Showdown looms as State moves to evict Mau settlers
By Julius Chepkwony
| September 3rd 2019
Hundreds of families were yesterday leaving the Mau Forest Complex ahead of the planned eviction of settlers.
However, some of the settlers defied orders to vacate the water tower, setting stage for a showdown with police officers who have already been deployed to the area to oversee the exercise.
Some local leaders have also opposed the planned evictions and called for dialogue.
Tension has gripped the settlers since Environment Cabinet Secretary Keriako Tobiko directed that they leave the forest.
The CS ordered the land to be cleared of human settlement immediately, because it forms a crucial part of the water tower.
The evictions target about 10,000 families occupying approximately 17,000 acres of forest land.
Some families fearing forcible evictions camped at Tendwek centre, a few kilometres from Sierra Leone in Narok South, where some of the evictions are expected to take place.
Hundreds of security personnel who arrived in the area on Sunday evening, have also sealed off 15 schools that were declared illegal.
Yesterday, some 4,000 learners could not access primary schools that were put up by the Government at a cost of Sh40 million between 2011 and 2016.
The Standard counted about 100 policemen in five police vehicles stationed around Sierra Leone.
The armed regular officers were stationed at Koitabai Primary, Chebirbeleek, Sebetet, Noosagam.
They turned away the learners, informing them that there are no schools in the area.
The children seemingly had heeded calls by some Rift Valley leaders, who on Sunday told residents to ignore the Government’s order asking pupils to stay away from the shut schools.
Officers were still patrolling the area yesterday evening, as residents met to plot their next course of action.
But these were mainly lamenting sessions, attended by elders, some of whom their families had already fled.
The officers took positions in Koben, Ilmotiok and Ololunga, Enokishomi, Enoosokon, Nkaroni and Sisian villages while Kenya Forest Service (KFS) rangers secured routes into the forest.
“Do not in any way engage the security forces. These are men and women who are here to enforce the law, ensure order and keep us safe. There is no place for violence,” Rift Valley Regional Commissioner George Natembeya told The Standard on Monday.
He told the families to “act responsibly” even some made it clear that they would not leave their homes, saying the land they occupy is trust land under the management of Narok county government.
Josephat Bosuba, a father of three, is among those targeted for eviction from Sierra Leone trading centre.
“I have decided to move my family to a safer place. I do not want my children to be injured when the eviction starts. The police deployed here have instilled fear in people. I’m planning to erect a tent by the roadside and stay with my children,” said the 21-year-old father.
Just like the rest of the settlers, he suspects that the eviction will be violent. “They will burn our houses and destroy property just like in 2018 where houses were torched during the first phase of eviction,” he said.
To him the land he occupies is private property and to confirm this, he takes out a brown envelope, opens it and removes a title deed.
“How will I know if this title deed is genuine or fake. I got it from Government offices after successfully applying for it using documents given by surveyors and other land officers,” Bosuba said, waving the document in our faces.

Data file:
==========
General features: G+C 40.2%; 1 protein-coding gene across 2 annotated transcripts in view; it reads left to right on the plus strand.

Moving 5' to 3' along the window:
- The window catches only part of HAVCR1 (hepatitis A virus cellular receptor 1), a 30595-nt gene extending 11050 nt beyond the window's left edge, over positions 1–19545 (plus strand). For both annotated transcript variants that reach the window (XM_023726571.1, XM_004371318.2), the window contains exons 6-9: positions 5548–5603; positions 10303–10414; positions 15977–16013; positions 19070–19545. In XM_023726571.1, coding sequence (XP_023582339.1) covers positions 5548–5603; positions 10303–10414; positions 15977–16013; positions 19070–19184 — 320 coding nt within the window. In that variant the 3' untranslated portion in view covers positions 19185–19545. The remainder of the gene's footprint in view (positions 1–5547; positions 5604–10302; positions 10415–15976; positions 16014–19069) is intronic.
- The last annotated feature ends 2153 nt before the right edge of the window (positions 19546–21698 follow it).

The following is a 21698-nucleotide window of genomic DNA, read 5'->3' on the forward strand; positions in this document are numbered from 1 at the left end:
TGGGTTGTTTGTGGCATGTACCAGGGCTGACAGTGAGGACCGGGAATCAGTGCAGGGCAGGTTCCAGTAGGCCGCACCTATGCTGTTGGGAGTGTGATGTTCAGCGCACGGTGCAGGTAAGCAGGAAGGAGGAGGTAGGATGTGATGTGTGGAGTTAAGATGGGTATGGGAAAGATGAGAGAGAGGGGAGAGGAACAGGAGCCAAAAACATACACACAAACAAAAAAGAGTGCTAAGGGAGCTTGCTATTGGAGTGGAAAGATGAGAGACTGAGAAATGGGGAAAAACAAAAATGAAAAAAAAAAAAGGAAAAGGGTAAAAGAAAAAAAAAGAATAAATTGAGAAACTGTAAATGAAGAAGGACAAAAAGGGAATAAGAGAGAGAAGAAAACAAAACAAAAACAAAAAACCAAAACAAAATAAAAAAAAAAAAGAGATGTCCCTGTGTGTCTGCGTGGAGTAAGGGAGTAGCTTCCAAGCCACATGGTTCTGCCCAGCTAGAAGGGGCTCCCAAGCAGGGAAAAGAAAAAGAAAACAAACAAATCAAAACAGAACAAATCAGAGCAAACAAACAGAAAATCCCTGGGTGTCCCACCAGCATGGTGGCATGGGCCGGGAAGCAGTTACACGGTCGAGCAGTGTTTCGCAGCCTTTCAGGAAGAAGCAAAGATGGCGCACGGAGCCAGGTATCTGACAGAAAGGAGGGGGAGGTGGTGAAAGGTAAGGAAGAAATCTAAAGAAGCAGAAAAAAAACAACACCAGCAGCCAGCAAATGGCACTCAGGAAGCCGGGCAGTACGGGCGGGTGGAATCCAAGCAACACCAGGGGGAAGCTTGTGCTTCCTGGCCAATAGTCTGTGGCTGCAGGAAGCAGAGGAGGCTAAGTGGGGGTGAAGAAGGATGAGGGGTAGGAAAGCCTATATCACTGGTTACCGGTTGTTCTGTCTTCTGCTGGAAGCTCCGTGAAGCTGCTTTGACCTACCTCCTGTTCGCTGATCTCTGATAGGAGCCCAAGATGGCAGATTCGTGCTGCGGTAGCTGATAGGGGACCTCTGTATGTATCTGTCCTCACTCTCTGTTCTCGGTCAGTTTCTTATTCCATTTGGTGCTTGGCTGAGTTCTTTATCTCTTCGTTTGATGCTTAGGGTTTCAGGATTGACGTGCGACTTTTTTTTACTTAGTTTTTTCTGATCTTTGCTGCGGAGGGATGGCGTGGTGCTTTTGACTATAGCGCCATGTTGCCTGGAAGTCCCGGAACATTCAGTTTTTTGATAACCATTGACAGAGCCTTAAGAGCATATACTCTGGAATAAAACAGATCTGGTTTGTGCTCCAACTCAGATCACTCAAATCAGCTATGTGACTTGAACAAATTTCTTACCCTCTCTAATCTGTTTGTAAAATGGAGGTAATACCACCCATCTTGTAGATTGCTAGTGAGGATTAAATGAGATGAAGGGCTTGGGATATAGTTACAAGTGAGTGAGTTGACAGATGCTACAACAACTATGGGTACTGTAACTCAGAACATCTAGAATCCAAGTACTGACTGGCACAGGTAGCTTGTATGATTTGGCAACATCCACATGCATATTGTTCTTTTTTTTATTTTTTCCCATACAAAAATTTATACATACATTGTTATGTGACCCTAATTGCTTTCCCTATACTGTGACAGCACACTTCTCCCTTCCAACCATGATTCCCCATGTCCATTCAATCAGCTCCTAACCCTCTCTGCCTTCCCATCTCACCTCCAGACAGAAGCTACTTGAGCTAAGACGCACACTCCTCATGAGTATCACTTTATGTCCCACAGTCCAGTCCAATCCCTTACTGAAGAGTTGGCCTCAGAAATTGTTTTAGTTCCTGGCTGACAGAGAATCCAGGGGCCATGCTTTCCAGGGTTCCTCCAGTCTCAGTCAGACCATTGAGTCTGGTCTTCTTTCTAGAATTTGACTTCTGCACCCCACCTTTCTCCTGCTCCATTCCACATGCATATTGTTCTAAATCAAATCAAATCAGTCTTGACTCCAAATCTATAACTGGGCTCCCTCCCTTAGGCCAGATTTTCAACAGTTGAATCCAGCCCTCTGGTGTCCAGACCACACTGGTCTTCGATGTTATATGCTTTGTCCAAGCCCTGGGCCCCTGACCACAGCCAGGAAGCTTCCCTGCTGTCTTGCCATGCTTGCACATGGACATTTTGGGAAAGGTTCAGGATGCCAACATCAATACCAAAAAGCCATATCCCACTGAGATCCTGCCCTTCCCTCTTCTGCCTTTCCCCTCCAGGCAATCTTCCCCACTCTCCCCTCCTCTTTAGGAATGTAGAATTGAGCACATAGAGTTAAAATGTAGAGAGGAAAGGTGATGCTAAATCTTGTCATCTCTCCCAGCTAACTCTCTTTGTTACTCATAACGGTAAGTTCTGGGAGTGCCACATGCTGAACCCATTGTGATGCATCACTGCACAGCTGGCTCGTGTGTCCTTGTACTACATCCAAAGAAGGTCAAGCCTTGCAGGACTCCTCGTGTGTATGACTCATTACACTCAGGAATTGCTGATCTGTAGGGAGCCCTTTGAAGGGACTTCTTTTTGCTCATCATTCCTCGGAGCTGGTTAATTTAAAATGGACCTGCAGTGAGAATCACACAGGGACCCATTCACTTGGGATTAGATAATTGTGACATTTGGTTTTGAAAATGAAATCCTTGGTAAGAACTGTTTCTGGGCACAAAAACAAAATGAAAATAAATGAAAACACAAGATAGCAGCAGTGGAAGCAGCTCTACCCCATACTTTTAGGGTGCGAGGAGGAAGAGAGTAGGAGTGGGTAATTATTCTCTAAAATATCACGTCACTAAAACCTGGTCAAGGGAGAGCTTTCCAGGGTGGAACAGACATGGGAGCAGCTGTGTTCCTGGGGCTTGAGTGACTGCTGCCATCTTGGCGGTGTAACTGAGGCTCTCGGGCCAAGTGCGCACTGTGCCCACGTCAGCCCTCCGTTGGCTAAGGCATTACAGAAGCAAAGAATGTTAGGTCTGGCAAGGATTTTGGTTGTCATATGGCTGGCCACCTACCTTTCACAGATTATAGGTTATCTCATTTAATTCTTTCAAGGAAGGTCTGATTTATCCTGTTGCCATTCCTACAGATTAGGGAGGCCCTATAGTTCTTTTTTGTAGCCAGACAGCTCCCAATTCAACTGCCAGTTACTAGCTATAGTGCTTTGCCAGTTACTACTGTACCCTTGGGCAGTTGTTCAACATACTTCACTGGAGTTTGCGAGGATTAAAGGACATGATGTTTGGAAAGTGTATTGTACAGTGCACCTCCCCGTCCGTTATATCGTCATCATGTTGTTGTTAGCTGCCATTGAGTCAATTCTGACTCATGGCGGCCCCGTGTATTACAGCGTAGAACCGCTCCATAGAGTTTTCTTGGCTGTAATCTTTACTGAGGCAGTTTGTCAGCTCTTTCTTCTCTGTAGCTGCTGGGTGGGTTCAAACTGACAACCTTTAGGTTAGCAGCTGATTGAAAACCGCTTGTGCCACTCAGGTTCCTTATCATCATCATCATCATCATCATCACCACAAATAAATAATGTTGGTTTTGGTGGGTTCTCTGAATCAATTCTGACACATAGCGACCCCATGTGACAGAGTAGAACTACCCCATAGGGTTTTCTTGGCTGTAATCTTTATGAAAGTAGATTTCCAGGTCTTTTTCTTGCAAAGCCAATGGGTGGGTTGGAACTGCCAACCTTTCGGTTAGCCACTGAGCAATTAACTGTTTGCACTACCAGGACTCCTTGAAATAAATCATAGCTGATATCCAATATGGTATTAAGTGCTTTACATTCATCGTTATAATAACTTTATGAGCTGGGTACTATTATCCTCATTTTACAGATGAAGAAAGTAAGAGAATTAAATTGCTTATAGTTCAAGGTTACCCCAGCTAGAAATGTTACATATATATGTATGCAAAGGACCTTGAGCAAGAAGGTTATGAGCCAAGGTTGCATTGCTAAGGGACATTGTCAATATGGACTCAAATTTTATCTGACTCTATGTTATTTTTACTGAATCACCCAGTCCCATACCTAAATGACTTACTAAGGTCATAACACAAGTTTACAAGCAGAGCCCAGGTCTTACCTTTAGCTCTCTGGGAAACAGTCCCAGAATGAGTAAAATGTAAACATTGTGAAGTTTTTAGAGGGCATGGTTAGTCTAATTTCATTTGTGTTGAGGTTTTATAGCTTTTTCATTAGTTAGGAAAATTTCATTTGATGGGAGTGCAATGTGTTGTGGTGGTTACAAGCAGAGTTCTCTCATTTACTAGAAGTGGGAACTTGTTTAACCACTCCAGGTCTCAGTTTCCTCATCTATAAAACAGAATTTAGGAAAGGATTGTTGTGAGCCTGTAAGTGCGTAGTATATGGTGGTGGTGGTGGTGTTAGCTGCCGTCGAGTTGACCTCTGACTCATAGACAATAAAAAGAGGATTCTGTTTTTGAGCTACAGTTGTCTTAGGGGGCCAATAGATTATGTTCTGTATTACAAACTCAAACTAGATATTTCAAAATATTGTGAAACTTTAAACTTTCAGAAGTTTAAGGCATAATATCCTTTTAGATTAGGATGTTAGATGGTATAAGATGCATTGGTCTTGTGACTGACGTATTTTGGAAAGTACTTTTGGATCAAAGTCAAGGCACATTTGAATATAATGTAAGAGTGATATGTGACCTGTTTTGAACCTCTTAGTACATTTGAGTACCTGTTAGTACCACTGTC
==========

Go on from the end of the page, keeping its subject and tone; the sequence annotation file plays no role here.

We encountered a group ferrying their household good using donkeys.
Their children watched innocently as the journey to an unknown location began.
Vincent Kibet had packed his household goods on a hired tractor.
He ignored us at first but after we introduced ourselves and stated our mission, he stopped to listen.
“What do you want me to say?” he asked.
He said he was moving his family to a safer place – that is Tendwet trading centre – some three kilometres away.
“I just want to get out of the way of the security forces, secure my household goods because these people are of no good intention,” Kibet said.
Some villagers who had gathered around quickly disperse at the sight of security personnel patrolling the area.
Some rowdy locals shout at the officers, accusing them of being the cause of their problems.
Erick Kibet said KFS and the other security officers deployed in the area were harassing them.
Yesterday, Elgeyo Marakwet Senator Kipchumba Murkomen told the evictees to stay put, saying “there will be no eviction from Masai Mau Trust Land until President Uhuru Kenyatta speaks.”
“CS Tobiko who is conflicted has no moral authority to evict people against the law. We have asked Kenyans to stay put and our children to go to school like children of all other Kenyans!,” he tweeted.
Hezekiah Kimutai, one of the people affected, said the Government should forget about Mau because no one has encroached the forest.
Sagamian ward rep Wesley Koech whose area will be affected by the eviction, said they are not leaving and the movement seen was a move to secure property.
Koech accused the Government of frustrating its people and called on President Kenyatta and his Deputy William Ruto to intervene.
He said innocent people were being evicted from land they had legally acquired.
He said Uhuru during his visit to Narok had promised to build schools and it was a shame that the same were being termed as illegal. “We should be told whether this was a ploy to get votes,” said Koech.
Maa leaders back Mau eviction directiveThe Government has given the Mau settlers up to October 3, to move out of the water tower.
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